This is a photo of my maternal grandparents.
When I was a very little girl, I remember thinking that my grandparents were the most glamorous people in the world. My grandfather, who worked two jobs to keep his family going and my grandmother, a homemaker/former secretary, used to have a BALL. They would enjoy cocktails and dance to old jazz records. One of my favorite memories was my grandfather teaching me how to dance the fox trot and the waltz while balancing on his feet. He told me, “Someday, we’ll have to do this at your wedding.” Sadly, he’s not here to see that happen, but the lesson remains fresh in my mind.
My grandparents were around during the Mad Men era and they’re where I got a lot of my ideas about being “proper.” If we went out, we dressed for dinner. Table manners were paramount. Hands folded neatly in your lap, legs crossed at the ankle. “Ma’am” and “sir” accompanied all manner of requests and any that didn’t have “Please” and “Thank you” attached to them would be met with swift and lasting lessons in disapproval.
I remember my grandmother’s closet being a thing of true wonder. Evening dresses that seemed to glitter under the closet’s dim bulb. A fox stole beckoned for cocktails from the top of the closet. Gloves were folded neatly in drawers, evening bags hung from delicate chains on clean nails in the wallpaper. My grandfather’s favorite cream-colored suit hung among neatly-pressed slacks and shoes shined to perfection. We called it the “Ice Cream” suit because it was the same color as a French Vanilla scoop with a chocolate-hued shawl lapel. A breakfront in the kitchen existed simply to hold shiny glasses for cocktails and crudite in case someone dropped by for drinks.
I remember my grandmother meticulously maintained her appearance. Her hair, pulled back in a bun, seemed never to fall out of place. My grandfather always smelled of soap and after shave. Evidently, when my mother was a child, there was a mishap with hair color. My grandfather wanted to dye his hair and the tint came out strawberry pink. As you can probably surmise, I was born to experiment with beauty products.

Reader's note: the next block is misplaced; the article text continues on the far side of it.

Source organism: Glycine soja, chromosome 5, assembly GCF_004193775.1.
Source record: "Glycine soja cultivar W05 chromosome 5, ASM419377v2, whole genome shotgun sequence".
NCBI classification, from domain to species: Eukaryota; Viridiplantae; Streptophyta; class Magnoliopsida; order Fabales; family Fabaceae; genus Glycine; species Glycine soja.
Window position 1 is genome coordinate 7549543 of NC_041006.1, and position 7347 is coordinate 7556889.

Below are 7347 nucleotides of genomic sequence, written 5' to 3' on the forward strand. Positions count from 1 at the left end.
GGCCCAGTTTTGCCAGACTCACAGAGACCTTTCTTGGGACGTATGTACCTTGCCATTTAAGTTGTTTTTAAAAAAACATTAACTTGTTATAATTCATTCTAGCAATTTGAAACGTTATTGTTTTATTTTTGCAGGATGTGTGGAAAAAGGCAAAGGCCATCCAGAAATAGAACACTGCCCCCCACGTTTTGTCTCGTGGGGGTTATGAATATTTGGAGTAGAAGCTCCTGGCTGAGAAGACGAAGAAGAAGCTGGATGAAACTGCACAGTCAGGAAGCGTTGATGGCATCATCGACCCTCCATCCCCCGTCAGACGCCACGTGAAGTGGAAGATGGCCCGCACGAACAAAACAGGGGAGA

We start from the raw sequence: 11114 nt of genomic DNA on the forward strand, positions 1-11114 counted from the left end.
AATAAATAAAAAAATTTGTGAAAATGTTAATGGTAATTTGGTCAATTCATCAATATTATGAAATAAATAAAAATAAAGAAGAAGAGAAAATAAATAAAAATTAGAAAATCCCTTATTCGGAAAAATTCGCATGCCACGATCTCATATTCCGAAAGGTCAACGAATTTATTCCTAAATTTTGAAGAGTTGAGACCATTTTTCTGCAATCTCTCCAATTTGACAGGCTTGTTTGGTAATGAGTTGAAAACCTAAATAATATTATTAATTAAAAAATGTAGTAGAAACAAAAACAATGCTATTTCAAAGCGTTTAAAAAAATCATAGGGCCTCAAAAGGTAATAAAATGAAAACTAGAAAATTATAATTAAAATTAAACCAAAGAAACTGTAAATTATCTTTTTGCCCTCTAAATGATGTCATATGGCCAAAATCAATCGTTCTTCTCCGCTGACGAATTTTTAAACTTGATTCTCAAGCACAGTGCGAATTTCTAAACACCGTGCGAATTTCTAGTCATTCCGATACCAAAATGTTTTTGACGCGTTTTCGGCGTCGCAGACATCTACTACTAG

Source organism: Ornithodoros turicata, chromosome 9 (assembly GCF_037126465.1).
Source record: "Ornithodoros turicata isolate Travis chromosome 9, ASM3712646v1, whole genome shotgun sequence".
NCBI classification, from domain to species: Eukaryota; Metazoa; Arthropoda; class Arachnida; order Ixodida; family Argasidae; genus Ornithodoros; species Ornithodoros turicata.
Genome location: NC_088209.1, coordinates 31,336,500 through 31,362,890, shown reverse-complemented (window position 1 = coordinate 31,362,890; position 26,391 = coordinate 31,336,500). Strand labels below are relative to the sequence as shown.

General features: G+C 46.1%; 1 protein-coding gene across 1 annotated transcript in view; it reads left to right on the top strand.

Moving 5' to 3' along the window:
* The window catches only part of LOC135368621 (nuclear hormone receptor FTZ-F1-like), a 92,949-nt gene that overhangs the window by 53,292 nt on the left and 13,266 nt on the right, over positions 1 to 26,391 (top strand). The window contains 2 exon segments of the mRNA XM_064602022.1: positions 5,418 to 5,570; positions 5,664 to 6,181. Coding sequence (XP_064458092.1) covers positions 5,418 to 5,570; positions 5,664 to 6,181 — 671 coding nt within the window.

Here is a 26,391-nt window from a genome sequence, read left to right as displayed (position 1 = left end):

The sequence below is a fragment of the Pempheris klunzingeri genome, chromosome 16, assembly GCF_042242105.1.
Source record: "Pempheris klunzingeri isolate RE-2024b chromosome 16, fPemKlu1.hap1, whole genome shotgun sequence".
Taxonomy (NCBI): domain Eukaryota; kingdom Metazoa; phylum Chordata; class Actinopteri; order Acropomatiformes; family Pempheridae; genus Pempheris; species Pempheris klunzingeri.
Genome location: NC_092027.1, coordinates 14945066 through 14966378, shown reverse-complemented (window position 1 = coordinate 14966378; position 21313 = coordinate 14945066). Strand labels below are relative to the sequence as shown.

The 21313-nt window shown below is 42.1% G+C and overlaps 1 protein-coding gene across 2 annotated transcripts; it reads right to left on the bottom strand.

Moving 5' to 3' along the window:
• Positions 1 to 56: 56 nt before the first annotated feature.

I remember my grandparents even more these days because they were also role models of living life to the fullest no matter how much money you had. We didn’t come from money…far from it. But they saved for the best they could afford and maintained everything meticulously. They didn’t have to jet off to the Maldives to feel free, they hopped in the car or had backyard barbecues, dressed to kill. They worked hard for every item they had and they taught me not only manners but to appreciate what I had. Because as tough as life may seem at certain points, there’s always someone who has it rougher.
My grandparents were some of the major influences of style in my life. In a world today that’s marred by senseless violence, a never-ending quest for “bling” and seemingly endless applause for uncouth behavior, I just wanted to show everyone my ideal of “high rollers.”
The original role models of class and style. My beloved grandparents.